The main reason you’d want to choose this option is to limit the liability of you and/or your partners. There are disadvantages, though. These companies can be dissolved if one of the members passes away or goes bankrupt.
An LLC must also no exhibit more than two qualities of a corporation: limited liability with regard to assets; continuity of life; centralization of management; the ability to transfer ownership interests
This is a legal entity that is established by one or more parties so that business can be conducted. There are two types of business corporation:
· Business corporation
Established so that business can be conducted, and a profit can be made.
· Not-for-profit corporation
This is established so that a company can advance a specific goal that is not related to profit. This could include a charity, education or a benevolent organization.
Both of them can be established as either foreign or domestic corporations. Domestic corporations will be formed under the laws of one of the states of the USA.
Foreign entities are established under the laws of another state or country. When it registers in a different state in the USA, it may be authorized to do business in that state.
Business corporations are the most complex kind of business.
· It exists as a separate entity from owners, shareholders and employees so it can’t be dissolved unless this is done in a legal manner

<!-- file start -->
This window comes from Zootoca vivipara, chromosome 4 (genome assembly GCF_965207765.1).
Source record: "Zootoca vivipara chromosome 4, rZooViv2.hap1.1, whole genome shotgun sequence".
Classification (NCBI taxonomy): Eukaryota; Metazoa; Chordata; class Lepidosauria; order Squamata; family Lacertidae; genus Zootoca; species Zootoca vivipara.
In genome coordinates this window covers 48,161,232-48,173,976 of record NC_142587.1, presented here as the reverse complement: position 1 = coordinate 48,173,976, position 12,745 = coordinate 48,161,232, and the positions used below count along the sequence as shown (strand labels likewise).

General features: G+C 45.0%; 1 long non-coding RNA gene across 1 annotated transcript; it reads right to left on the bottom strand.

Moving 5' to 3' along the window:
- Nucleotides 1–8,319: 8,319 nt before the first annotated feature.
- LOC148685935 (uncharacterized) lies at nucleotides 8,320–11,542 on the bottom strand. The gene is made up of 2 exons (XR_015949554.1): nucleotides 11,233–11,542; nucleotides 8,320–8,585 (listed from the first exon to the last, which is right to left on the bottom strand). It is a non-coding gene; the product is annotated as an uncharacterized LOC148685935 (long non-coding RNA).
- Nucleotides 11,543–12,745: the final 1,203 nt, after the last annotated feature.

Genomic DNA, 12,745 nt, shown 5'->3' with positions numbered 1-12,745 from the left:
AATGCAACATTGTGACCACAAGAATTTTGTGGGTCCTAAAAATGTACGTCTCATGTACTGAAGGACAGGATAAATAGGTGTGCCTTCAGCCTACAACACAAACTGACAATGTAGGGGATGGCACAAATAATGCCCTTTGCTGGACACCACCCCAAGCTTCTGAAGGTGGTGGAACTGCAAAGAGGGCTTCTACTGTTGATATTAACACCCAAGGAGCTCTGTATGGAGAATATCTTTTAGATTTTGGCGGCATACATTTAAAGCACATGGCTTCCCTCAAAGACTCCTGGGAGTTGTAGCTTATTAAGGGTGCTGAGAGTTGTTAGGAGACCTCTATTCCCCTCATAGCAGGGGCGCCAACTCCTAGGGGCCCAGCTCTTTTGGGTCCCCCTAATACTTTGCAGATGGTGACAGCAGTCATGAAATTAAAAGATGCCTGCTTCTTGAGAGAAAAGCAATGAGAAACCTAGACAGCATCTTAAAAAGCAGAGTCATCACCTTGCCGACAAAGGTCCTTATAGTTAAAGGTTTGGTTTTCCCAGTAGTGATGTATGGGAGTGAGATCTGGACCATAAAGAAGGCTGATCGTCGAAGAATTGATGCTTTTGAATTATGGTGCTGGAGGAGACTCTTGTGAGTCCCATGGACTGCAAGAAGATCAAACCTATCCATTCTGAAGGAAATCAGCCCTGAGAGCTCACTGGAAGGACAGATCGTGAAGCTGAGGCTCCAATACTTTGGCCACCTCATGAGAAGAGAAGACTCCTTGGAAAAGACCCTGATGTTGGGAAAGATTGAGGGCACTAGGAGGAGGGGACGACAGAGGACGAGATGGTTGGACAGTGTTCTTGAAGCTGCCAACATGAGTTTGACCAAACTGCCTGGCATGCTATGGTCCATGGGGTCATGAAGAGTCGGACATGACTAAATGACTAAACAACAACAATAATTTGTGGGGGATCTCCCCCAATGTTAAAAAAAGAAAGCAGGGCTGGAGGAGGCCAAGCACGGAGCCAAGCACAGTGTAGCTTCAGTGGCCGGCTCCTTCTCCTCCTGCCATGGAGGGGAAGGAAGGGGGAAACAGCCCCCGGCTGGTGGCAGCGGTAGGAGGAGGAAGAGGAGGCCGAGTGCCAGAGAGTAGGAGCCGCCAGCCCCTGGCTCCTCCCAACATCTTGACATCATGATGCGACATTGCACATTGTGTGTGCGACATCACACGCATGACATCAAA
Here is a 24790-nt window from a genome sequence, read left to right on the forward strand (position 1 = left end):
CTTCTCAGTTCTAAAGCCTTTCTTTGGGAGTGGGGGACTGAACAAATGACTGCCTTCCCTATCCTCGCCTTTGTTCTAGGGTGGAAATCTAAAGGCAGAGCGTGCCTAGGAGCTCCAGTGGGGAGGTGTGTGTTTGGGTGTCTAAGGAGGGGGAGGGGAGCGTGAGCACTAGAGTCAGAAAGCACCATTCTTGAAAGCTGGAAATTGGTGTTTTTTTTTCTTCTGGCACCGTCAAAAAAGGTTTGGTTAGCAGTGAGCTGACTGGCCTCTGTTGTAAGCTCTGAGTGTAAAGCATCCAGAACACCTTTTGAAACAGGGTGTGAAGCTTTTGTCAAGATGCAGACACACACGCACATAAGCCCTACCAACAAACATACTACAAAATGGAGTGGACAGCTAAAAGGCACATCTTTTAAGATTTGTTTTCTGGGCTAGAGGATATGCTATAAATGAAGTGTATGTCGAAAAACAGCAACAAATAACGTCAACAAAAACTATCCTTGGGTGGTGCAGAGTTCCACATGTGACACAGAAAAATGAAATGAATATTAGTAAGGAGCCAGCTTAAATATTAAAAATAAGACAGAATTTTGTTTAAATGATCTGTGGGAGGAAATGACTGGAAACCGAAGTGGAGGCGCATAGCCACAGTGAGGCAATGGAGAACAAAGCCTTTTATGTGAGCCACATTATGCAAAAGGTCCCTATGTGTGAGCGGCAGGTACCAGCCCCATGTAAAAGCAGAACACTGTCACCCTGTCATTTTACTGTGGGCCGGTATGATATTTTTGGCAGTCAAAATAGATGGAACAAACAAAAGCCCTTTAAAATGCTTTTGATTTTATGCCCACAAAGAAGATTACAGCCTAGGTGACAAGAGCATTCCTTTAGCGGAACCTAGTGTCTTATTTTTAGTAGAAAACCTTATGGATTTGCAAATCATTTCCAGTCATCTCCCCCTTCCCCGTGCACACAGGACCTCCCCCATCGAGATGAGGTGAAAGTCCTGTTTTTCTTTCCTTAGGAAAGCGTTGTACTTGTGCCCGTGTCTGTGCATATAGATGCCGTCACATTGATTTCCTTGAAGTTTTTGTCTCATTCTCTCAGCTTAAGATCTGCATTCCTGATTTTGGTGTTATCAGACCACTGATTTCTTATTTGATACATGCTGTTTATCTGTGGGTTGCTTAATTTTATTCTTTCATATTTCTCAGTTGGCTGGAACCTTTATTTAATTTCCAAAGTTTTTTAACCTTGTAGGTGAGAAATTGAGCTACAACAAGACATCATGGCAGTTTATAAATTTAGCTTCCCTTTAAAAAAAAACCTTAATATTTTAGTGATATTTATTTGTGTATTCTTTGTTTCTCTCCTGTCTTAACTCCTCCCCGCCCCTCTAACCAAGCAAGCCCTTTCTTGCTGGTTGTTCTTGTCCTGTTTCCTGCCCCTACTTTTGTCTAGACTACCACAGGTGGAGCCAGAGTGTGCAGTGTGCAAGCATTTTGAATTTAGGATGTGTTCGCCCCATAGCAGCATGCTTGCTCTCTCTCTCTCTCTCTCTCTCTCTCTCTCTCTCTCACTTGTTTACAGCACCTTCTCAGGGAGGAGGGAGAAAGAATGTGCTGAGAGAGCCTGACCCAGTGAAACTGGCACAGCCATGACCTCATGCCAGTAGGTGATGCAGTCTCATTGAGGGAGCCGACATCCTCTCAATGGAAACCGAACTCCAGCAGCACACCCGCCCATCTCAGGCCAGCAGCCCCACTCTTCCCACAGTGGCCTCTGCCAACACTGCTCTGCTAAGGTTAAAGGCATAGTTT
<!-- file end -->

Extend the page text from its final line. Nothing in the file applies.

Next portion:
· It’s treated as a person would be treated. It must have contracts, it can sue and be sued
· Tax is more complicated too. It can choose to be treated as a partnership (not pay tax itself), or as a taxable entity.
Corporations have to follow more formalities than any other kind of business. They have to elect directors who will decide on policies and make decisions. Officers are appointed to deal with day-to-day activities. Approval is needed from board members in order for activities to be undertaken and decisions to be made.
Which is best for you?
Here are some things to think about when trying to decide which option is most suitable for you:
If you are an entrepreneur and you are the only person in your business, a sole proprietorship is probably best. You get to make all decisions and all financial benefits belong to you. Remember, though, that there’s no distinction between your professional and personal life when it comes to taxes and financial obligations.
If you’re starting a business with another person, a partnership is an option. Again, there is no distinction between your person and business finances. There’s also a risk when it comes to partnerships so be sure to have an agreement drawn up detailing what happens in the event of a disagreement or death.
If you want to limit the liability of you and/or your partners, your best bet is an LLC.
If you want your business to be a separate entity from you, then become ‘incorporated.’ It can form contracts, it pays its own taxes, and it can be sued. If the business doesn’t work out, you can sell it. It is more complicated to set up and takes more time, and it is also subject to more compliance. Good luck on your business journey! If you’d like some more business advice, take a look at the 7 questions to ask when starting a business.